Plunking out his part,

-Dan

Try A Little Tenderness

Dan,

I think we can both agree that we try to make the most of the opportunities given to us. We fight hard for our achievements but we also recognize that we are lucky to be in that position. We appreciate the beauty of pursuing passions and dreams. Our lives are not perfect, we still battle our respective windmills, but we are living a lucky existence.

This being said, something I’ve seen as a habit for myself is the growing impatience I have with the pace of those around me. I’m a fairly lighthearted person in the day to day but I also know what it is to hurt and struggle to claim your own identity. I spent years floundering, fighting upstream to get to the place I find myself at now.

I have a job I love, friends who support me, family who understands me, passions that drive me and I reside in a city that constantly inspires me. I am living the life I worked for, I am the woman I struggled to become and now I feel like I’m waiting for the world around me to catch up.

The projects I help on thrill me but do not feel completed in the way I desire them to. The financial goals I have for myself are established but nowhere near accomplished. And I see people around me focus on what goes wrong rather than embracing how lucky we are to be given the opportunities we are offered, and taking action and make our lives better.

I know I fall victim to wallowing, overthinking and depression but I am able to dig myself out. I spent so long feeling so helpless that I don’t want to waste my limited time focusing on what I can’t have. I want to create, live and grow and I want to recognize every day how lucky I am to have these options.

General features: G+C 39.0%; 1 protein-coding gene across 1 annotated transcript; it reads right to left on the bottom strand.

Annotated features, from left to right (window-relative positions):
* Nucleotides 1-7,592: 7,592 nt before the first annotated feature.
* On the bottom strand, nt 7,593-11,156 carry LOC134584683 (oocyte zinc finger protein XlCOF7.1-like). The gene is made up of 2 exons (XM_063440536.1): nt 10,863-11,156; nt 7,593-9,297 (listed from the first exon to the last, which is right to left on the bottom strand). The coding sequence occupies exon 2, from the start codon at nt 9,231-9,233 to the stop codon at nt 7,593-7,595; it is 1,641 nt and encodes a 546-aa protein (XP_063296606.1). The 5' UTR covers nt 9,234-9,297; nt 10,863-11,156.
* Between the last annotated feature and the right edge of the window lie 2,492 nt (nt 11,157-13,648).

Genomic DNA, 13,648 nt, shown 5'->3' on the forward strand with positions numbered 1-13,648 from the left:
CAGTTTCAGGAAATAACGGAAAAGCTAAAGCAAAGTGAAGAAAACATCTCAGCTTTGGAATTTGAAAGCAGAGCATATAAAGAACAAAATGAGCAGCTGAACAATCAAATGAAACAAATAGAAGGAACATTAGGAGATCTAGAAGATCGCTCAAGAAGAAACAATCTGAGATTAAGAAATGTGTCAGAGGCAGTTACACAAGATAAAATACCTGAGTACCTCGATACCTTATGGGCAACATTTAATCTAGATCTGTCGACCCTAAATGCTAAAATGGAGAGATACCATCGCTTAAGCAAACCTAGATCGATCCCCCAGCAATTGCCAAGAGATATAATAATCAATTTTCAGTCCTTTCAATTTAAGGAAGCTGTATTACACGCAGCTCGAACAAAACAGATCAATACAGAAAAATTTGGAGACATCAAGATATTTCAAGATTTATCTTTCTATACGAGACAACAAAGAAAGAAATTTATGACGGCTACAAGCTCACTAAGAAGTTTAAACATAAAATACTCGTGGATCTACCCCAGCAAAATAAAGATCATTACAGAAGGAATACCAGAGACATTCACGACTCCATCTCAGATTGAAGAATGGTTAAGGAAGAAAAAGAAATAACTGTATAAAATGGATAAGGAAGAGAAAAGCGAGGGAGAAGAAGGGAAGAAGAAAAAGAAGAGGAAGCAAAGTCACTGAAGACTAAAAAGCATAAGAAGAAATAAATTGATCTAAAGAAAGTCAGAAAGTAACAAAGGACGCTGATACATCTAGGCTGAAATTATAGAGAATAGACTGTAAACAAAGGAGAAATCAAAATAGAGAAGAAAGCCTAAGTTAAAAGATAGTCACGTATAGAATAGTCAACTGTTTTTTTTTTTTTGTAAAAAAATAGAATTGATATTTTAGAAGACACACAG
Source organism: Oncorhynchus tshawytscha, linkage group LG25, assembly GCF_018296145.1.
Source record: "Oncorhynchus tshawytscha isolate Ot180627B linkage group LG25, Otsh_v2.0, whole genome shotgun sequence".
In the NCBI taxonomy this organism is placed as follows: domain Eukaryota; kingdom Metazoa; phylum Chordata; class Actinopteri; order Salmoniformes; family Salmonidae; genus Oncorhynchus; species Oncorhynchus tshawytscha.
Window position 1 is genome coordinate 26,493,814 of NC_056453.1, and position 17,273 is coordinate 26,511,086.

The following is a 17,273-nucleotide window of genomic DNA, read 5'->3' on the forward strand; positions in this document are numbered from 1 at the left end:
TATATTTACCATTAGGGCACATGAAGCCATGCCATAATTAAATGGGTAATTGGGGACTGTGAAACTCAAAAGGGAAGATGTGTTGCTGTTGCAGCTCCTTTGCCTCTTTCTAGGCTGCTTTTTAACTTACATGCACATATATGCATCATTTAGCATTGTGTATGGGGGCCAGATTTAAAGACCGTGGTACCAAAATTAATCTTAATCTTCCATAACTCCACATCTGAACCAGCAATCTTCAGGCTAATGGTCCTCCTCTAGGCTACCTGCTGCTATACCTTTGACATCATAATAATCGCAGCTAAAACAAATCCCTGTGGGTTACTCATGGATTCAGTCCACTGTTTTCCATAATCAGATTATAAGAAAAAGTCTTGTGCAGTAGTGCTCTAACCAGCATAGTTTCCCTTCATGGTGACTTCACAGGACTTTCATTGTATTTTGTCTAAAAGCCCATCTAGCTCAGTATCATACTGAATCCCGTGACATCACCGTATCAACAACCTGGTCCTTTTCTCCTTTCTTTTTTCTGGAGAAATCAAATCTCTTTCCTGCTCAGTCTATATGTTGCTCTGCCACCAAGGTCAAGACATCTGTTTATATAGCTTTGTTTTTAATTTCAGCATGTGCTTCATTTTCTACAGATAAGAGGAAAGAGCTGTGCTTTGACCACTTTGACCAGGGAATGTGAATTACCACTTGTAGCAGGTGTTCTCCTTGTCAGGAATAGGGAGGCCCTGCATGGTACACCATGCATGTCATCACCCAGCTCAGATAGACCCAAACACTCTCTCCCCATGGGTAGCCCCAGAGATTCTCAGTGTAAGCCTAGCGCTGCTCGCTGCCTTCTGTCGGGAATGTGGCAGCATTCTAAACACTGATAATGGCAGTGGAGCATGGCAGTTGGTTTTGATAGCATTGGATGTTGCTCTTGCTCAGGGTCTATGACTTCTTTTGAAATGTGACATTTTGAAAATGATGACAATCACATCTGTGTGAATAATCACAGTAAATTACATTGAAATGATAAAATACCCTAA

Despite this I become impatient, I want my life to feel more like it’s “started.” I don’t want to wait on others; I want them to be at this ready place as well. But that’s not how life works is it? Part of embracing existence and learning is recognizing you may be alone in this some days. People, projects and jobs may hinder you at times; you may even become your own obstacle. Knowing this is half the battle and allowing life to go at whatever pace it needs to is the other half.

Practicing Patience,

Adair

I’ve Been Failing You

Dear Adair,

So much is going right for me this year. I’ve reached a new level of creative involvement with my peers, new opportunities after a few years of stagnation. So many new things are happening that giving the rundown of “what’s new” to people I don’t see on a regular basis has become a monologue listing these projects. But, this is only half the story.